• The palm of the human hand has over 17,000 touch receptors and free nerve endings.
  • A human with no biological abnormalities has two hands, a left hand and a right hand.
  • Nine individual muscles control the thumb; 3 major hand nerves control the thumb muscles.
  • Fingers don’t have muscles—tendons in our fingers are moved by the muscles of the forearm.
  • The average hand length for adult women is 6.7 inches. The average length for men is 7.4 inches.
  • The human hand has over 30 muscles that work together with joints, bones and nerves to give mobility.
  • Touch can increase the release of oxytocin. This “feel good hormone” is released during bonding activities.
  • Animals that have appendages that are anatomically classified as hands are chimpanzees, lemurs and monkeys.
  • The five fingers on the human hand are the thumb, index finger, middle finger, ring finger and little finger.
  • Over the course of an entire human lifespan the fingers on a human hand bend and stretch over 25 million times.

Fun Facts about Hands and Feet

  • Hands allow humans to manipulate objects, lift heavy objects and complete small complex tasks with their fingers.
  • Hand surgeons say that the index finger is the best one to lose—if you had a choice. The index finger is needed the least.
  • There are tons of words that include the word ‘hand’: handy, handwriting, handiwork, handle, handbag, handsome, handball, etc.
  • Only primates have hands. The 300 primate species include humans, apes, monkeys and prosimians (lemurs, lorises and tarsiers).
  • One quarter of the brain’s motor cortex, which is the area that controls all movement, is dedicated to moving the hand muscles.
  • Some anatomists don’t consider the thumb a finger, and in those situations the hand is considered to have four fingers and a thumb.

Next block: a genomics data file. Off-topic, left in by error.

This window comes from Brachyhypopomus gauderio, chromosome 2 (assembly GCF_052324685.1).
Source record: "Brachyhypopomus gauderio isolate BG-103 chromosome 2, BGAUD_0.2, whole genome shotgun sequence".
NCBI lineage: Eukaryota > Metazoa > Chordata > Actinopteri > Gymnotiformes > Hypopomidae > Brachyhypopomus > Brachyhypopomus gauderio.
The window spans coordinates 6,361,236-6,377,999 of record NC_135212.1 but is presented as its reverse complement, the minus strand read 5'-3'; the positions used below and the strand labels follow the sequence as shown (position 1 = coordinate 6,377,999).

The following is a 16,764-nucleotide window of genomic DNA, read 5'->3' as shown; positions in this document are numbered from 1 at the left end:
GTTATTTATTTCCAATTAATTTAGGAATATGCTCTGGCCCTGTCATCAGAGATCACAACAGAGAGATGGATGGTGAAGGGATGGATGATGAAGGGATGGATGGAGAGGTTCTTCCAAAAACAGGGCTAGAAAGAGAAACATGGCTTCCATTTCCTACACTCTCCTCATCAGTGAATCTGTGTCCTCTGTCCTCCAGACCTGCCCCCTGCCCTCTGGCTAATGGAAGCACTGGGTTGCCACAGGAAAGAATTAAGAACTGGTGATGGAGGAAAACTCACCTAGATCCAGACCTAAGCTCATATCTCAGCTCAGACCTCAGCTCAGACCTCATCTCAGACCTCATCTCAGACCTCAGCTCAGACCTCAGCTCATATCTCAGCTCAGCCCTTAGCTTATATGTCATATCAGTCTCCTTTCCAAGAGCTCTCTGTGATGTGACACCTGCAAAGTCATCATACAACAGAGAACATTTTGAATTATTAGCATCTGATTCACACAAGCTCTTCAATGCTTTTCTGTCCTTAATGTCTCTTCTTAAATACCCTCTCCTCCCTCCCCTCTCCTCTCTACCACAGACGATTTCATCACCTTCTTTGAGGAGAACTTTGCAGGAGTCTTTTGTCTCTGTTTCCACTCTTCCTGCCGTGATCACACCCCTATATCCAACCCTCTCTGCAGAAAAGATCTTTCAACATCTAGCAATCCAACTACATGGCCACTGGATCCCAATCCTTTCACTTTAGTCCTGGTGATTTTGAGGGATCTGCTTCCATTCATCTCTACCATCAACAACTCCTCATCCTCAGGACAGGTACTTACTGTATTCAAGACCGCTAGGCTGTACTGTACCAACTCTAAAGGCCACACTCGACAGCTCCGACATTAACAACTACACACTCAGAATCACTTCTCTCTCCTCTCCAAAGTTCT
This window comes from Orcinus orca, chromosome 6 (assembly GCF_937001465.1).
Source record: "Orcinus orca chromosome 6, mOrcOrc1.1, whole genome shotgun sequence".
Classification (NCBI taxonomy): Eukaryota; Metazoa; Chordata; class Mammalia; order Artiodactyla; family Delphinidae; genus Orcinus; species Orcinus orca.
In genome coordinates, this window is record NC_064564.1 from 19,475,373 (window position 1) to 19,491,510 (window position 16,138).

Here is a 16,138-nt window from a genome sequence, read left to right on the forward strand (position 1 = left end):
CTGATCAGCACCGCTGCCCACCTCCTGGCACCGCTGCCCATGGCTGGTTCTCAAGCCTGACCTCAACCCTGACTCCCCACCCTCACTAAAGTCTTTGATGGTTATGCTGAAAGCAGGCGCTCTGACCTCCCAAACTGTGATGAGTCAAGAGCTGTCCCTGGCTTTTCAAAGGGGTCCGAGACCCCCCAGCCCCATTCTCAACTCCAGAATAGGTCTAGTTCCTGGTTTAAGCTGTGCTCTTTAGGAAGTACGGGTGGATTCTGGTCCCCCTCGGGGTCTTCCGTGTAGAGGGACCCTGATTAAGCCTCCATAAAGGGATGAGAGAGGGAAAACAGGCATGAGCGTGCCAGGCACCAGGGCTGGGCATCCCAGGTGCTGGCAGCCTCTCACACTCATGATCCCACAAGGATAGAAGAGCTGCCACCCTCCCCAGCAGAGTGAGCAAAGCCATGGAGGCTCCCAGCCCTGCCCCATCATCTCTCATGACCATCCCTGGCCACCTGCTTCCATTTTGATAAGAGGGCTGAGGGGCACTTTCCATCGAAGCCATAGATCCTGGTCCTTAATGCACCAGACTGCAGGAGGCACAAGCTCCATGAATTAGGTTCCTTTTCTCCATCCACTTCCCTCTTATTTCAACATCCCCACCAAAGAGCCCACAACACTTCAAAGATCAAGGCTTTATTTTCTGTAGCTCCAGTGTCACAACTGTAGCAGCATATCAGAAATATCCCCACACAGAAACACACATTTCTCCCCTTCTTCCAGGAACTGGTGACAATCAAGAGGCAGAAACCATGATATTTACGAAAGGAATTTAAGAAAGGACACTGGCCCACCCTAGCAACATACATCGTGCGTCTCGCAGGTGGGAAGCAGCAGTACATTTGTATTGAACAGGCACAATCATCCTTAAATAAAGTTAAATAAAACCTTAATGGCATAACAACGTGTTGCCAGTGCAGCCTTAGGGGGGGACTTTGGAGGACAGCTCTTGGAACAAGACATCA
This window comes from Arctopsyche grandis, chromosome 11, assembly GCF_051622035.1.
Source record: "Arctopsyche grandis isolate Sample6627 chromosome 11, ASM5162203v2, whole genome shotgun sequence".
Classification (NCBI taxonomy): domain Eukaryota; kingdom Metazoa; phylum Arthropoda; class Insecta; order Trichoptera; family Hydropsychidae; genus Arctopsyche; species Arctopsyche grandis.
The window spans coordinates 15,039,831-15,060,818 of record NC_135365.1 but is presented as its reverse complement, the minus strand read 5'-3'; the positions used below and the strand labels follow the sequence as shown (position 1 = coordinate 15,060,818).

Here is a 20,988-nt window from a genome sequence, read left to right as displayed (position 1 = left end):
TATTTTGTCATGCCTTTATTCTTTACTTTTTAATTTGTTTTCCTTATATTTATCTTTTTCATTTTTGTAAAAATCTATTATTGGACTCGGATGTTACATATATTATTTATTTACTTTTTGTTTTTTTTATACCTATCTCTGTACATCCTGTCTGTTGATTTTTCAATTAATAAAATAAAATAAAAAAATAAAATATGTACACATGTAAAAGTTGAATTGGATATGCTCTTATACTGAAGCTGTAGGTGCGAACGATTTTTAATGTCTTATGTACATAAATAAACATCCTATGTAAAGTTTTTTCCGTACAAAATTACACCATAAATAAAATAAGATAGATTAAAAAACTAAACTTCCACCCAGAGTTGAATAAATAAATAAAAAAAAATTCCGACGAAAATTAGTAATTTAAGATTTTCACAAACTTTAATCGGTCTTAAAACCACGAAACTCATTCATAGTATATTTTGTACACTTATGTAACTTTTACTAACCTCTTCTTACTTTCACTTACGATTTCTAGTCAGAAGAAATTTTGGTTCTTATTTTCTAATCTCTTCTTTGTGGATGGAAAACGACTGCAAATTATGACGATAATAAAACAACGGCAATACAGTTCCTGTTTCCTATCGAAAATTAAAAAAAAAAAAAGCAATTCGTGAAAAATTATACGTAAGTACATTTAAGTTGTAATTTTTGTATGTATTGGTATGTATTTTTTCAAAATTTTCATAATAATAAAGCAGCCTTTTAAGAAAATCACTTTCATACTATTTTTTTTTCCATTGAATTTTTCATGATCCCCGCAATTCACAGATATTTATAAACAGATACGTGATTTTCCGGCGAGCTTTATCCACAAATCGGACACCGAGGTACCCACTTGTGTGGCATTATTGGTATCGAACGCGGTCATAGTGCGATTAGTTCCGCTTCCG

• The color of the nails and those small “moons” on each nail can identify the quality of oxygen level of the bloodstream and blood circulation.
  • Only 10 to 15% of the entire human population is left-handed. Only one in one hundred are ambidextrous, meaning able to use both hands equally.
  • Our fingers are even more sensitive than the eyes—the fingertips have a large number of receptors responsible for sending messages to the brain.
  • There are around 29 major and minor bones in the human hand. This number is not universal; some of us actually have more or less bones then others.
  • A person who is right-handed person will use their right hand most of the time to complete tasks, while a left-handed person will use their left hand.
  • Humans have the most advanced hands and fingers on the planet, but other animals also have forearm appendages that are anatomically classified as hands.
  • The three nerves powering the human hand are the radial nerve (nervus radialis), the median nerve (nervus medianus) and the ulnar nerve (nervus ulnaris).
  • Fingerprints are a completely unique DNA imprint that is different in every single human being. No two human beings in the world have similar fingerprints.
  • What sets our hands apart from other animals is our opposable thumbs—this means our thumbs and fingers can work together (fun fact: koala bears also have opposable thumbs).
  • Human hands are able to make grips that other primates, such as chimps and gorillas, cannot. This is because we have shorter hands and longer, more powerful thumbs then our primate relatives.
  • The vein on your ring finger is called Venna Amoris—it has a direct line with the human heart and is known as the vein of love. That’s why we wear an engagement ring on the left hand’s finger!
  • Your fingernails show your state of health—they can indicate problems such as mineral or vitamin deficiencies, liver trouble, thyroid or anemia. Some warning signs of deficiencies that show up on your nails may be that they are brittle, pale or spotted.